To many, this fact remains a puzzle, especially because the unemployment rate has returned to pre-crisis levels.
Maybe by looking at another “deep recession moment” we may “solve” the puzzle. The 1981-82 recession and ensuing recovery comes to mind as a possible control.
The first chart compares the two downturns. The 1981-82 downturn was much more acute. That contrasts with the 2007-09 downturn, which was initially quite tame.
Why the “delayed” reaction?
A possible answer looks to what was happening to monetary policy (NGDP growth).
Initially, in both instances, NGDP didn´t change much. However, keep in mind that just prior to the recessions; NGDP was growing at a rate of 14% in 1981 and only 4.4% in 2007. Therefore, the NGDP “brake” in 1981 was pressed much harder than in 2007. The 2007-09 recession only became deep when the Fed forcefully pressed on the NGDP brake after mid-2008. By that time in 1981-82, the Fed had already begun to “step on the gas”.
Let´s look at the corresponding expansions, not forgetting that the 2007-09 contraction was deeper, in which case conventional wisdom says the recovery should be steeper.
The chart shows the opposite happened, with the recovery more rapid following the 1981-02 recession.
Why the difference?
Again, look at monetary policy (NGDP growth)
A perfect correspondence. The conventional wisdom about “plucking” is broken because monetary policy was much less expansionary during the 2009-14 recovery, despite the deeper contraction.
The behavior of unemployment, in particular the fact that in the present cycle unemployment has gone back to what it was before the crisis notwithstanding the weak recovery, also has a monetary explanation.
Sticky wages result in an increase in the Wage/NGDP ratio when NGDP growth falls during recessions. With NGDP growth turning strongly negative after mid-2008, unemployment shoots up. During the recovery, unemployment falls in tandem with the drop in the W/NGDP ratio.
It could be argued that in the present expansion, unemployment falls by more than would be justified by the drop in the W/NGDP ratio. This is where the big drop in labor force participation since late 2008 comes into play, helping push unemployment lower.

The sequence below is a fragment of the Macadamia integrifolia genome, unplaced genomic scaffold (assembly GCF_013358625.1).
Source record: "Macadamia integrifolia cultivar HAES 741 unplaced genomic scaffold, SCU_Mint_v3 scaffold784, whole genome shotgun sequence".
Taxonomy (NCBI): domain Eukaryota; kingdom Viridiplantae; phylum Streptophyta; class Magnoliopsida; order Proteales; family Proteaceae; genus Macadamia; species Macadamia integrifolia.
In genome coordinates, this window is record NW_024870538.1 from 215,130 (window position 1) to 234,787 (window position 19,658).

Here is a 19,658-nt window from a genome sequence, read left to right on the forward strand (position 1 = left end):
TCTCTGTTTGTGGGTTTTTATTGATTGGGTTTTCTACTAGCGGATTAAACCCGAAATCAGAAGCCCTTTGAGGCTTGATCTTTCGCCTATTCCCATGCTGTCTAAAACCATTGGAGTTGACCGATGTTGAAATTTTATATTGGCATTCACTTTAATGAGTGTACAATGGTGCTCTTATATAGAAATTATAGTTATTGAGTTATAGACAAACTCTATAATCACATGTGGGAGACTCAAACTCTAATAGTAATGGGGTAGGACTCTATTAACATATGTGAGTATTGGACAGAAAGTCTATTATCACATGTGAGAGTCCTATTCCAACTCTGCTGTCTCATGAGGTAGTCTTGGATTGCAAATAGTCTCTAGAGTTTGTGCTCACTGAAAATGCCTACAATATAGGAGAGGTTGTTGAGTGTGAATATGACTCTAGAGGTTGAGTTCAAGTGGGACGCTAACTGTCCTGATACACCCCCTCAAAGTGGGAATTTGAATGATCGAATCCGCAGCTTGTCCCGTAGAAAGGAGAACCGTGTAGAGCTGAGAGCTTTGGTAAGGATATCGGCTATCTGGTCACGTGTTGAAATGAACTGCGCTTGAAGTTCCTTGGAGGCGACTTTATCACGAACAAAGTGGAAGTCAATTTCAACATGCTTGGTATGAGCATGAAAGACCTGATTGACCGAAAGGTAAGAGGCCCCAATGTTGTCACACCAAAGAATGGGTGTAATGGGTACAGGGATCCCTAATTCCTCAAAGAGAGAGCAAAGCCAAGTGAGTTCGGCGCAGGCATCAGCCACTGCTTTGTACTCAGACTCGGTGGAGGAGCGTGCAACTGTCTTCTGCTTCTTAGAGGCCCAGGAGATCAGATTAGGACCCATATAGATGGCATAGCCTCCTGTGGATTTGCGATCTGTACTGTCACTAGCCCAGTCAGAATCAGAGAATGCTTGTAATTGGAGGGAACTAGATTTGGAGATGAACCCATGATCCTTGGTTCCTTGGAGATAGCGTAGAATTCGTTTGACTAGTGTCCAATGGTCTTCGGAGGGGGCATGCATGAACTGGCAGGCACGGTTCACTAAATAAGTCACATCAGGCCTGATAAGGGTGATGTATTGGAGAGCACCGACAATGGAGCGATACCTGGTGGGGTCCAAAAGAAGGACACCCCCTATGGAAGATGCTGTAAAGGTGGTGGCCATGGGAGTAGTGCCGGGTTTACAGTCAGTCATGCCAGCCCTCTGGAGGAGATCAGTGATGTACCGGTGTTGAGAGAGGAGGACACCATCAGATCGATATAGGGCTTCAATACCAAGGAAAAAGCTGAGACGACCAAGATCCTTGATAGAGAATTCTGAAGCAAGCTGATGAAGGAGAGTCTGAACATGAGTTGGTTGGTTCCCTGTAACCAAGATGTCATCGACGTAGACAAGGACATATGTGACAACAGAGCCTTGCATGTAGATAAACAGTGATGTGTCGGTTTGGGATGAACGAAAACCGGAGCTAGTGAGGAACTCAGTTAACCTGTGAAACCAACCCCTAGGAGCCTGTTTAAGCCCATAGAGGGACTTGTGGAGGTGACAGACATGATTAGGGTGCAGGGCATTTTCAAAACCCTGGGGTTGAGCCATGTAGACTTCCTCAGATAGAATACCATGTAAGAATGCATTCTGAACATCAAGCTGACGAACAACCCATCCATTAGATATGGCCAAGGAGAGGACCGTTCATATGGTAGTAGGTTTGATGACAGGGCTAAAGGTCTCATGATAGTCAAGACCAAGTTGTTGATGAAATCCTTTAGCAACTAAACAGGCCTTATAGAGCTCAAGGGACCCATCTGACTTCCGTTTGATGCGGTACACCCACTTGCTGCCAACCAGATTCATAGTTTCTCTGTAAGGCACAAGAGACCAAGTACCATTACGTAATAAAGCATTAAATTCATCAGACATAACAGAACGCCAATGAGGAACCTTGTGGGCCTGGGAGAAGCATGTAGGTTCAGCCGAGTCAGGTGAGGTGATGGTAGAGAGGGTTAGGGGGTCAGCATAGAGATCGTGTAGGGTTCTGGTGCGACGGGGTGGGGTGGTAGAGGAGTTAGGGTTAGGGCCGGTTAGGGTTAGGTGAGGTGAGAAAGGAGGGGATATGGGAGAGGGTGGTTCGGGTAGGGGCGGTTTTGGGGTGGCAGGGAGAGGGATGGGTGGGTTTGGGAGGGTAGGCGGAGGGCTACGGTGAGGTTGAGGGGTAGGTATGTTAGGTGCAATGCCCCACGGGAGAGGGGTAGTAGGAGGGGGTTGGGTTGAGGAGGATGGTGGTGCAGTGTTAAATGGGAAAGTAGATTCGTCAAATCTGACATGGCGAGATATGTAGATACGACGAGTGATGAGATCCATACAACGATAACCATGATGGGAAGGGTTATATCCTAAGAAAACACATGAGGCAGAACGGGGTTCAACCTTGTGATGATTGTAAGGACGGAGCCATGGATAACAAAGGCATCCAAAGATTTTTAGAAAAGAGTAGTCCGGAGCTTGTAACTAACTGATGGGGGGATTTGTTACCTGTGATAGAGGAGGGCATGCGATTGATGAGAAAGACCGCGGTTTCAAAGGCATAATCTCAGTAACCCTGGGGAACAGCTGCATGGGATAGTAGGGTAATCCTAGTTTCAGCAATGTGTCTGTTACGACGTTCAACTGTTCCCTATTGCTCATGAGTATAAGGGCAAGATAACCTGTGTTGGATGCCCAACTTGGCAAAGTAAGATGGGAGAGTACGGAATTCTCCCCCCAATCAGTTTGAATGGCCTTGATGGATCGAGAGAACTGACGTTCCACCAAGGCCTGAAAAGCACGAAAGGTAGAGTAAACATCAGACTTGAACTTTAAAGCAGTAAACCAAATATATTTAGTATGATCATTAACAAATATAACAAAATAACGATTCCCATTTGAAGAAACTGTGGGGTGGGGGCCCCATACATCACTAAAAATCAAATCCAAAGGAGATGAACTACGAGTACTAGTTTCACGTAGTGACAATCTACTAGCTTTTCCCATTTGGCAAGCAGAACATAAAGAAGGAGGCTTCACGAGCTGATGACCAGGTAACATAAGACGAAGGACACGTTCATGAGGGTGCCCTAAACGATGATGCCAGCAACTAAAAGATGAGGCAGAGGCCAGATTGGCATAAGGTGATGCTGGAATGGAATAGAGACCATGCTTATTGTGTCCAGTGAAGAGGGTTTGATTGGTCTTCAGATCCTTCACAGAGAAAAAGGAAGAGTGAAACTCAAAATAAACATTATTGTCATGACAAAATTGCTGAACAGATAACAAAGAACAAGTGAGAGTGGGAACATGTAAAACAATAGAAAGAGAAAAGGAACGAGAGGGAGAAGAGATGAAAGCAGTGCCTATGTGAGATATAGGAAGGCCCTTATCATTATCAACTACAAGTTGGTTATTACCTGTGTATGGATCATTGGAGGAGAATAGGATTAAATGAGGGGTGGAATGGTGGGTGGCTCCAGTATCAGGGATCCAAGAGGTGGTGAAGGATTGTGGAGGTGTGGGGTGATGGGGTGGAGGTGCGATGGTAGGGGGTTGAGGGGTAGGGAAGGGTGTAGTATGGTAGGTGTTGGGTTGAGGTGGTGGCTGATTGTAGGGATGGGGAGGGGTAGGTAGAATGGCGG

In our view, therefore, monetary policy explains both the deep contraction and the weak recovery in this cycle.
Contrary to this view, “The disappointing Recover of Output after 2009”, finds that the growth shortfall is entirely due to structural (supply side) factors:
U.S. output has been expanding only slowly since the recession trough in 2009 even though unemployment has declined as fast as previous recoveries.
We use a quantitative growth-accounting decomposition to explore explanations for the output shortfall, giving full treatment to cyclical effects that, given the depth of the recession, should have implied unusually fast growth.
We find that the growth shortfall has almost entirely reflected two factors: TFP has grown slowly and labor force participation fell. Both factors reflect powerful adverse forces largely—if not entirely—unrelated to the financial crisis and the U.S. recession.
On the other hand, consistent with this view, “Aggregate Supply in the United States: Recent Developments and Implications for the Conduct of Monetary Policy” concludes:
While the available indicators are still inconclusive, some indicators suggest that hysteresis (i.e. history dependence) should be a more present concern now than it has been during previous periods of economic recovery in the United States.
We go on to argue that a significant portion of the recent damage to the supply side of the economy plausibly was endogenous to the weakness in aggregate demand—contrary to the conventional view that policymakers must simply accommodate themselves to aggregate supply conditions. Endogeneity of supply with respect to demand provides a strong motivation for a vigorous policy response to a weakening in aggregate demand, and we present optimal-control simulations showing how monetary policy might respond to such endogeneity in the absence of other considerations.
In other words, bad monetary policy has “broken” the system. Monetary policy still has a role in fixing it, especially because it will facilitate structural or supply side adjustments. The Fed, however, doesn´t seem interested in making this possible.